"Richard Serra Drawing: A Retrospective," Apr. 13-Aug. 28, 2011, turns the Metropolitan Museum of Art into a living, breathing space for contemporary art, for the first time. It's a momentous event, if only because the museum seems determined to play a role in today's global art scene, and so it better figure out how to properly present the stuff.
Serra is our most powerful formalist, as everyone knows, and at the Met press walk-through he linked his drawings to notions of space, the body, architecture, movement, and the weight of emotion, or its ephemerality.
The almost baroque forms and shapes of his massive steel sculptures, not to say their lyrical color, are banished in the huge oilstick drawings that make up most of the show at the Met. Flat, deep, black and geometric, these elemental things, done on a monumental scale (some made on canvas stapled to the wall), easily command their galleries. They represent a remarkable example of an artist taking the museum space and turning it to his own esthetic ends.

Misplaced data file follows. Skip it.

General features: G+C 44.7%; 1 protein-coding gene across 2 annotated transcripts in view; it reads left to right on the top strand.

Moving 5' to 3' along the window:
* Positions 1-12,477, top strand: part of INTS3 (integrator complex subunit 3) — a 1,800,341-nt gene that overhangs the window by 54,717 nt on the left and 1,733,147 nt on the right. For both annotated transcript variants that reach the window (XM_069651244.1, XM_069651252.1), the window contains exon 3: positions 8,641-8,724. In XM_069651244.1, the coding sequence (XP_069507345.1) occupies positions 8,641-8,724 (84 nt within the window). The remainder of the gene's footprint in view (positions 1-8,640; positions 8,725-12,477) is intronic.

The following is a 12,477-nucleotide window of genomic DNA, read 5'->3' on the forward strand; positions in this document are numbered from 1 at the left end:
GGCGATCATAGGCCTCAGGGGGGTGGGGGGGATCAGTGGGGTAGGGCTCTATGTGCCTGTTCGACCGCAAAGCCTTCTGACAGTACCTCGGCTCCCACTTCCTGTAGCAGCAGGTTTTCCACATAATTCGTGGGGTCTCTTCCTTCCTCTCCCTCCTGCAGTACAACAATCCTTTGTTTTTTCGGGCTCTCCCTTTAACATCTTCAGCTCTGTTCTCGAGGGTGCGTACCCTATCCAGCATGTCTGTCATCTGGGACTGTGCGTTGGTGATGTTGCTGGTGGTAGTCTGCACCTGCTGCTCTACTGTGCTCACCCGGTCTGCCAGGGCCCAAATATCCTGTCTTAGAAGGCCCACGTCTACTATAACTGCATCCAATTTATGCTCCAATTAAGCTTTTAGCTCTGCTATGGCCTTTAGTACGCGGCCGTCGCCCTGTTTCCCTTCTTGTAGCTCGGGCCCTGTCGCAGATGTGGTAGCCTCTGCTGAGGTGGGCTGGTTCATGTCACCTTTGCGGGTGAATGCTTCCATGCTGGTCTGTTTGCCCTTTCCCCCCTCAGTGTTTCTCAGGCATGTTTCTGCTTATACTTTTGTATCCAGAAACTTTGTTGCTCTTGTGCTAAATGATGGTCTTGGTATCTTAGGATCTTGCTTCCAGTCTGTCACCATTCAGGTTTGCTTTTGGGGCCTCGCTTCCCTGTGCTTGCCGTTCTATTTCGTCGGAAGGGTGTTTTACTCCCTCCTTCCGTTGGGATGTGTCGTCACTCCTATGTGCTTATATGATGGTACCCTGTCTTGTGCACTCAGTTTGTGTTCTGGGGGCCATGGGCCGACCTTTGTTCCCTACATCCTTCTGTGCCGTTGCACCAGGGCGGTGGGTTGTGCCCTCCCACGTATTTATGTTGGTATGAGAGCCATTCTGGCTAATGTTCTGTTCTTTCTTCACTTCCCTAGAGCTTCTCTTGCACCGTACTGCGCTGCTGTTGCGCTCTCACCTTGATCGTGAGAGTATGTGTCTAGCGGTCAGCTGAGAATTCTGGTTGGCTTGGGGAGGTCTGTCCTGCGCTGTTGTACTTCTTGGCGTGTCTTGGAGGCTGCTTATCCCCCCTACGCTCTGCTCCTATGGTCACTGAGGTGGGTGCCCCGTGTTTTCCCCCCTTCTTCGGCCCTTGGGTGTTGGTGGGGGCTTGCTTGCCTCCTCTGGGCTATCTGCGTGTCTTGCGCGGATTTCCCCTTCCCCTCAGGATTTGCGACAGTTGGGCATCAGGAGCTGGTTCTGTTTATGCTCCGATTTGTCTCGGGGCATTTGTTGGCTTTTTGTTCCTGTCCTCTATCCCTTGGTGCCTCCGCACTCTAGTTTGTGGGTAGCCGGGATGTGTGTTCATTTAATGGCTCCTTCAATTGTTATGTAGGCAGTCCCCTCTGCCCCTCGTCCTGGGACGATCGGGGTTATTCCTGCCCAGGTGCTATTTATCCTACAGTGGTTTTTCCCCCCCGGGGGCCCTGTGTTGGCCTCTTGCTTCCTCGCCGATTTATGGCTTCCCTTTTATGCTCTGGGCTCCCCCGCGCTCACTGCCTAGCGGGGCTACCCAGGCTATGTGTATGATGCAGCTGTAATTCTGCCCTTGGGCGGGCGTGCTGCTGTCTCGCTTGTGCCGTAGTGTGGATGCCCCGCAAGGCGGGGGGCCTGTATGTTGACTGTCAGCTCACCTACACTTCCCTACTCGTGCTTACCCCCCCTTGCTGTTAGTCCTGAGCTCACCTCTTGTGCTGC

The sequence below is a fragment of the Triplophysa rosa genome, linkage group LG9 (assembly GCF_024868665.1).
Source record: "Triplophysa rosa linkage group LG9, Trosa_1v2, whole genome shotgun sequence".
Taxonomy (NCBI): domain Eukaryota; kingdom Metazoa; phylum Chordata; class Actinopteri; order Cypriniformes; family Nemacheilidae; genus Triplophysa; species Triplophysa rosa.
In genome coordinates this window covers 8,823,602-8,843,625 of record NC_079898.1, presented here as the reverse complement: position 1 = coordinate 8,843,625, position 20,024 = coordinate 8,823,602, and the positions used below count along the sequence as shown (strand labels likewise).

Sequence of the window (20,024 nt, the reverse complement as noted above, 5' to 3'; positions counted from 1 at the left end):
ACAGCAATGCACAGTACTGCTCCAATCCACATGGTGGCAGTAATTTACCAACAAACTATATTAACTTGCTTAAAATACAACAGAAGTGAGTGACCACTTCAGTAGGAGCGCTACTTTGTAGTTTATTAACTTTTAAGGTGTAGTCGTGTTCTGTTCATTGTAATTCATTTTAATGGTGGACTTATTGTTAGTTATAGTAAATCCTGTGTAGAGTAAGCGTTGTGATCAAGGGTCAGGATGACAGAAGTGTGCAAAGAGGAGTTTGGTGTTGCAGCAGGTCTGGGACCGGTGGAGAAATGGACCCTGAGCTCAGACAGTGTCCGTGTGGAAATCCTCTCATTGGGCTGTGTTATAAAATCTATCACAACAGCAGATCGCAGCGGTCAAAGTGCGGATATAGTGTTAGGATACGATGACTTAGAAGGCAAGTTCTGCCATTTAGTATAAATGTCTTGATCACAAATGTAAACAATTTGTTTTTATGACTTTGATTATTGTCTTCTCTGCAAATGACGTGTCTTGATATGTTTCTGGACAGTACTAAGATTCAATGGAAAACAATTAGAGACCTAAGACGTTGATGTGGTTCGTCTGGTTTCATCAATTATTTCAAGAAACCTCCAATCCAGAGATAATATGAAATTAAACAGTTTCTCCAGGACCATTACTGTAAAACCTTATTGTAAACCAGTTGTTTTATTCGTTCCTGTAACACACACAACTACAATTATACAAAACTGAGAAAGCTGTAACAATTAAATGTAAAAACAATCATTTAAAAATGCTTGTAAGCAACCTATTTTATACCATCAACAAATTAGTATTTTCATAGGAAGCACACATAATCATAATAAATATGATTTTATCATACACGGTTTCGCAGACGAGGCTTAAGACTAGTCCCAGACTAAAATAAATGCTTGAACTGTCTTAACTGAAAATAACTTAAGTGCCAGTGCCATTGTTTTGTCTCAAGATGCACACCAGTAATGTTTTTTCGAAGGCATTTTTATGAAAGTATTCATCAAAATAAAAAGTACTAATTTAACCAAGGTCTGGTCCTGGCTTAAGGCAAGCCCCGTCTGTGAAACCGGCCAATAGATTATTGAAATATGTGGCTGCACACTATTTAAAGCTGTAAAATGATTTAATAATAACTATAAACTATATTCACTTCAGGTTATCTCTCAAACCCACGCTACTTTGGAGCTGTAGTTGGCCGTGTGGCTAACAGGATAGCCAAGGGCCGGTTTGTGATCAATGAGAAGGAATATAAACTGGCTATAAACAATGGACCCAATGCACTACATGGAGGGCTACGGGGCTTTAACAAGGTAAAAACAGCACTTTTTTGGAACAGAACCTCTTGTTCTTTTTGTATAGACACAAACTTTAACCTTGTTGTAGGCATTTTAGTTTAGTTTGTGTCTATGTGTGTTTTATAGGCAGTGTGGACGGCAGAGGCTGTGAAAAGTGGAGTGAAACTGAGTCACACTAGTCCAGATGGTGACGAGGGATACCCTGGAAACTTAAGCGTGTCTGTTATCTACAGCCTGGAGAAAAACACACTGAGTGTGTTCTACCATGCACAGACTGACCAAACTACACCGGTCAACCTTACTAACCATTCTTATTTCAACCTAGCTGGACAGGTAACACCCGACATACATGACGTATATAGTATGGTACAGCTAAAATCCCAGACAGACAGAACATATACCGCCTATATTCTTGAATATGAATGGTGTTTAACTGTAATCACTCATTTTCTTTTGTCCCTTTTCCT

The exhibition also includes four films made by Serra in 1968: Hand Catching Lead, Hand Lead Fulcrum, Hands Scraping and Hands Tied.
The show's 176-page catalogue includes essays by the three curators -- Bernice Rose of the Menil Drawing Institute, Michelle White of the Menil Collection, and Garry Garrels of the San Francisco MOMA -- as well as by Magdalena Dabrowski, who coordinated the New York installation, plus U. of Texas Austin scholar Richard Shiff and Los Angeles filmmaker Lizzie Borden. It is published by Yale University Press ($50 hardcover).
After its premiere at the Met, "Richard Serra Drawing" appears at the San Francisco MOM, Oct. 15, 2011-Jan. 16, 2012, and ends its tour at its organizing institution, the Menil, Mar. 2-June 10, 2012.
WALTER ROBINSON is editor of Artnet Magazine.